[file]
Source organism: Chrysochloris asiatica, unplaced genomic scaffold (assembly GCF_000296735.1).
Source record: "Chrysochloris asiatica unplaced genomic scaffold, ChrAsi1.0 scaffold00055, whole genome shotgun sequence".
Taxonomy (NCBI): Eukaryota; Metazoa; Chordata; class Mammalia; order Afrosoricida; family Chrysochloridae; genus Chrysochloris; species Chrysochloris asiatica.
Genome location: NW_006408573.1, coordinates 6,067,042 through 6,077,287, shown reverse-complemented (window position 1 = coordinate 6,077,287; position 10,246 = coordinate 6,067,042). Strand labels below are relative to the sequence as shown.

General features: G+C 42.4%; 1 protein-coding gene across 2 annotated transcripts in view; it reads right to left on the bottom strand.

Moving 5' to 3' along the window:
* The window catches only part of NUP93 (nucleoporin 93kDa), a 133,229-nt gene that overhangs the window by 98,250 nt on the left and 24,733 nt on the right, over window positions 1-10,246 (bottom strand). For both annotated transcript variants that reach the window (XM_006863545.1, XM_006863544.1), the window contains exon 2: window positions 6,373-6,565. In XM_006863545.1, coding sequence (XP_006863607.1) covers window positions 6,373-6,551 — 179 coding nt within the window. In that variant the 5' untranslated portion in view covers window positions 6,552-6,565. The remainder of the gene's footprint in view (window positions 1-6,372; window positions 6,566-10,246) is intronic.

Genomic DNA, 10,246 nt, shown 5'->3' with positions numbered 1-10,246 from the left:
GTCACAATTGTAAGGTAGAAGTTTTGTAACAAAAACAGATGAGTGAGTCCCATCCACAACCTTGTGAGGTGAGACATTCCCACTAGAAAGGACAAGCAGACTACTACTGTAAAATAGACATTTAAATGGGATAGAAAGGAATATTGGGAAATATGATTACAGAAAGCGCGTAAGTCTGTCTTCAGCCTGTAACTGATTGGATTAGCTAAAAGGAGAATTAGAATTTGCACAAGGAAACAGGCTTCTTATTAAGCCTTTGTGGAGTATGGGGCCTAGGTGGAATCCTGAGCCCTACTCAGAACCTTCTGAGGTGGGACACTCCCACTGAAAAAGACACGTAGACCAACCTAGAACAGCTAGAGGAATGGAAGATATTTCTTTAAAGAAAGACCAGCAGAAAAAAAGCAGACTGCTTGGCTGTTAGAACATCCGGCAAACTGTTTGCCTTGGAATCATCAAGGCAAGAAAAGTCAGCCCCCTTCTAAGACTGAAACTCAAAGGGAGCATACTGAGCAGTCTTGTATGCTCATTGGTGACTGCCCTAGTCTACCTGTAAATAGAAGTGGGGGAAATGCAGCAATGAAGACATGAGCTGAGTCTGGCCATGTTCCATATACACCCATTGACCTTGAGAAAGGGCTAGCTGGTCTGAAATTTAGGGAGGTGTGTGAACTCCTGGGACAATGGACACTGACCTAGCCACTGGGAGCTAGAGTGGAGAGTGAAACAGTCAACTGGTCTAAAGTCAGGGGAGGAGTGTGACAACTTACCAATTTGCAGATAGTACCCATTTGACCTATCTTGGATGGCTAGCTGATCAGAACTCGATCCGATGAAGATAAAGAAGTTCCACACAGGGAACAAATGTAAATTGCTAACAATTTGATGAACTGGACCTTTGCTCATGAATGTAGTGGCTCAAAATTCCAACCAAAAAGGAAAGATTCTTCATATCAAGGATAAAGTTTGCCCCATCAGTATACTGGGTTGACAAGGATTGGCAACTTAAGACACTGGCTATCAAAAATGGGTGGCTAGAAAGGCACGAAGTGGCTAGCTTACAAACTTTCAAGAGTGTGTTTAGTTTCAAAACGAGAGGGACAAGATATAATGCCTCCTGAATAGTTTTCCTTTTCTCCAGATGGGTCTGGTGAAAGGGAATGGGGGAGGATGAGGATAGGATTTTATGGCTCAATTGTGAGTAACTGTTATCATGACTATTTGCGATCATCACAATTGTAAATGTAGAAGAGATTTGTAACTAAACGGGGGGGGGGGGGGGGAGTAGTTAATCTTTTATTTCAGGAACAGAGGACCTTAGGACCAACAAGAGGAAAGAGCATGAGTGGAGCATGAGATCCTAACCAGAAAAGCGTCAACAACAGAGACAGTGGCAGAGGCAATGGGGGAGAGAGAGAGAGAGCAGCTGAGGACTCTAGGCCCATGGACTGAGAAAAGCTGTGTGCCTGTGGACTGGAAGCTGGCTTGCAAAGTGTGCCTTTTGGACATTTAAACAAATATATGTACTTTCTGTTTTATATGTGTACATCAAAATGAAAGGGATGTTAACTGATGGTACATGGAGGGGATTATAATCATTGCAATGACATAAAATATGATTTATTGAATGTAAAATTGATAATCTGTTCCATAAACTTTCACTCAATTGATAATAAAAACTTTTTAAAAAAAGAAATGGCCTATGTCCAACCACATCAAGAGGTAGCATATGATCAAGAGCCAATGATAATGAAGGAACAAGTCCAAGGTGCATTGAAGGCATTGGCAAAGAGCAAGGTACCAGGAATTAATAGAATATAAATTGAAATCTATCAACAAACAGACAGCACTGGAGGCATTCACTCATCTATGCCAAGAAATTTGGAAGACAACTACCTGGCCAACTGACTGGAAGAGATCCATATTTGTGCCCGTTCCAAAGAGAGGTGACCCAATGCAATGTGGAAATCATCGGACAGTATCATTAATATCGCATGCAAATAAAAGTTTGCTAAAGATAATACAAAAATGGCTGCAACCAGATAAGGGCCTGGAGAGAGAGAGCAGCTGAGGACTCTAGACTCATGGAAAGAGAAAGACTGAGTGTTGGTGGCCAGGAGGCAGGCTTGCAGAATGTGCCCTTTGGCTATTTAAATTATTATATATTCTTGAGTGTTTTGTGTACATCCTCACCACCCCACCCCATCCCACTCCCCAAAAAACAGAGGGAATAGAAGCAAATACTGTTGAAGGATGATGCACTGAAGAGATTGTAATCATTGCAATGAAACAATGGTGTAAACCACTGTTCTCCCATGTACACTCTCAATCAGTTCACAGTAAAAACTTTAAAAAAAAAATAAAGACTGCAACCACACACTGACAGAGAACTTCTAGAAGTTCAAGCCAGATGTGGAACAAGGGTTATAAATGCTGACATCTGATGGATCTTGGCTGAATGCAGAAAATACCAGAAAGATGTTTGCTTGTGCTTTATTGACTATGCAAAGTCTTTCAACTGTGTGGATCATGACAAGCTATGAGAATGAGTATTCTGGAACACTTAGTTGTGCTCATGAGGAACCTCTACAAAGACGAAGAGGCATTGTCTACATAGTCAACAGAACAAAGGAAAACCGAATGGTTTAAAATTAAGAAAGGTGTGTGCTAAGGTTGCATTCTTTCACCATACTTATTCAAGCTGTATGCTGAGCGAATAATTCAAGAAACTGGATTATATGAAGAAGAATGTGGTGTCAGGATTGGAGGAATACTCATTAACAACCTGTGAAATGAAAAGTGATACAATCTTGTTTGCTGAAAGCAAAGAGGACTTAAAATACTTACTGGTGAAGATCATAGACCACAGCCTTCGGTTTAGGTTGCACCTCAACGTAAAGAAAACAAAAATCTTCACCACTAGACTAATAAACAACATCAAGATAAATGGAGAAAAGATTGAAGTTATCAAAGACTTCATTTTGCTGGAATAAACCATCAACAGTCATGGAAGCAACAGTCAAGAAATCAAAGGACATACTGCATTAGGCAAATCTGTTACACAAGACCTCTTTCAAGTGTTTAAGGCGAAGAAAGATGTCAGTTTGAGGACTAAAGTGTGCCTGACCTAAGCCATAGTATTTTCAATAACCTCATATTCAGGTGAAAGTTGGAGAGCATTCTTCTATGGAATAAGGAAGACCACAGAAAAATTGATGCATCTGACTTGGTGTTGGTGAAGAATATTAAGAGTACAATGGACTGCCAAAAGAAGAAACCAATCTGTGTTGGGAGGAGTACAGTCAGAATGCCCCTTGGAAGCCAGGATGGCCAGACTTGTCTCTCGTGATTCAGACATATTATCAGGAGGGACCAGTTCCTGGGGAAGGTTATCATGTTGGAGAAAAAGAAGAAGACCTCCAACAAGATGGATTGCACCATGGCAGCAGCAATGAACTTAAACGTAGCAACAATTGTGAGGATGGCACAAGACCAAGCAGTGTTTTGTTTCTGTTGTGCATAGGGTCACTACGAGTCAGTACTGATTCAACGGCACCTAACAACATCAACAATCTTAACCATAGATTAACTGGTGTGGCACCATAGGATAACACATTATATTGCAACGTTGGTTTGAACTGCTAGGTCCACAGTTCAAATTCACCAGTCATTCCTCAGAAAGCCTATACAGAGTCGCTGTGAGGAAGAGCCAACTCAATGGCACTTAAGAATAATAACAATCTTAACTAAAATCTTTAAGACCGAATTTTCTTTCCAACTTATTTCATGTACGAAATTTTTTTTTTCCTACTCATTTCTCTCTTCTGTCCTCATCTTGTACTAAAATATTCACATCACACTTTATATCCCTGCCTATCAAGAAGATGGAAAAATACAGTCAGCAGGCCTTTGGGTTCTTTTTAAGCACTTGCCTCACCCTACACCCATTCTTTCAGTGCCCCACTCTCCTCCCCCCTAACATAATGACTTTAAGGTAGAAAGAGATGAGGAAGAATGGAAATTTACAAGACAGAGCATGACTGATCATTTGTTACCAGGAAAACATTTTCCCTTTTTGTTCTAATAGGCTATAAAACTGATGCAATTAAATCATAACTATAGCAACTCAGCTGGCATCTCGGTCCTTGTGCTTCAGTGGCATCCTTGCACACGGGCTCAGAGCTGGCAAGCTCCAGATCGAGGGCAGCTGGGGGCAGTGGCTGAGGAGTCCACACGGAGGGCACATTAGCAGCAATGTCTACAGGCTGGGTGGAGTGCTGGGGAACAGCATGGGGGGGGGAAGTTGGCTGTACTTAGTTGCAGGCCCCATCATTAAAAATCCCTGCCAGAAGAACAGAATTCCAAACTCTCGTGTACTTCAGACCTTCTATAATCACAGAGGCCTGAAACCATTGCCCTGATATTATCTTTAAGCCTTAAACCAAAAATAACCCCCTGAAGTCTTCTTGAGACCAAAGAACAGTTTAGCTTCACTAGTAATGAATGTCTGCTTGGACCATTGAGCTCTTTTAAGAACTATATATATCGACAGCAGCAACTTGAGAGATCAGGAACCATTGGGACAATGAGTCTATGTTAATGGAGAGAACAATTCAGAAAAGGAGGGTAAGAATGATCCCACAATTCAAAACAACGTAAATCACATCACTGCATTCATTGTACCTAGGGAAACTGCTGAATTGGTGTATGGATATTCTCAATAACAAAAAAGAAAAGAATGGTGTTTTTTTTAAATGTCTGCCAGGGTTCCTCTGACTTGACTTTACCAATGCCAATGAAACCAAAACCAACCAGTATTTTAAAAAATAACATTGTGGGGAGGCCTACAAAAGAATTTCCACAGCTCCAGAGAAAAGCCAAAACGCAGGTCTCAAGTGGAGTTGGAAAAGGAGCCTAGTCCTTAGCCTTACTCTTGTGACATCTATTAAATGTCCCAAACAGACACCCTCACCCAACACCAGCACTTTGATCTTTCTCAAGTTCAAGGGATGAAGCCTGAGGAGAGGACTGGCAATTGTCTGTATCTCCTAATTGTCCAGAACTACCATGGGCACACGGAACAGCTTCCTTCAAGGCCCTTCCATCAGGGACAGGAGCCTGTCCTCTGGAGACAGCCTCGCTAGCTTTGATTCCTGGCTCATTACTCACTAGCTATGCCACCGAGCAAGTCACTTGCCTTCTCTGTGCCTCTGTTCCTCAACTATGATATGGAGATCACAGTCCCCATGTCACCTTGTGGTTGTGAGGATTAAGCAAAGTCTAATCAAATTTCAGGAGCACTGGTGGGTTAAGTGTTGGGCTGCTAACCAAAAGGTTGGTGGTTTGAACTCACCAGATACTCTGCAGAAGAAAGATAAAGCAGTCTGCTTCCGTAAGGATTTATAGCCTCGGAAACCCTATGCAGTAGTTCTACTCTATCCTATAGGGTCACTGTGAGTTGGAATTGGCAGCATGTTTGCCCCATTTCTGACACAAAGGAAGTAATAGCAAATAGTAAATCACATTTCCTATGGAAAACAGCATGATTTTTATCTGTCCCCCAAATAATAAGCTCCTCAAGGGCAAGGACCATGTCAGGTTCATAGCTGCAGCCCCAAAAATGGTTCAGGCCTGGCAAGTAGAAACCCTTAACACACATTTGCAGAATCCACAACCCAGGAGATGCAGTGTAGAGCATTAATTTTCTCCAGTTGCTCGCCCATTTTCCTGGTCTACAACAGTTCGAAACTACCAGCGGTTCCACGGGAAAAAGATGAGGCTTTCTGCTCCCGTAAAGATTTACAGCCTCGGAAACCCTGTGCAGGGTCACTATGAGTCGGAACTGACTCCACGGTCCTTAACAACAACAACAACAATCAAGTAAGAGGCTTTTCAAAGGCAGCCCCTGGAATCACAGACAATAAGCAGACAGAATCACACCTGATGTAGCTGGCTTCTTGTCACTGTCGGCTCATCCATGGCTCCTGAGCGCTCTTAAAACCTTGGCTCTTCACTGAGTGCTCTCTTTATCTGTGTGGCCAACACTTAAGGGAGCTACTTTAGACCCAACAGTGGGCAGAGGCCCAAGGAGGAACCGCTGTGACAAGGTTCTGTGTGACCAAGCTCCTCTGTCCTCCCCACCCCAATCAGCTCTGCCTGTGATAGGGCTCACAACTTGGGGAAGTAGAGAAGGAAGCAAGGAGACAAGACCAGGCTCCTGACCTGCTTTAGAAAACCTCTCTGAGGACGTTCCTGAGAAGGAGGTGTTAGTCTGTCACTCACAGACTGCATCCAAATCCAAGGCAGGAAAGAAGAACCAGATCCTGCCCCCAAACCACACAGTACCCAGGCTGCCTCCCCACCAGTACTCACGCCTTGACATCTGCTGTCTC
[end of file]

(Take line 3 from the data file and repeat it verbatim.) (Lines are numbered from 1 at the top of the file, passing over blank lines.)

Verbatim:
Taxonomy (NCBI): Eukaryota; Metazoa; Chordata; class Mammalia; order Afrosoricida; family Chrysochloridae; genus Chrysochloris; species Chrysochloris asiatica.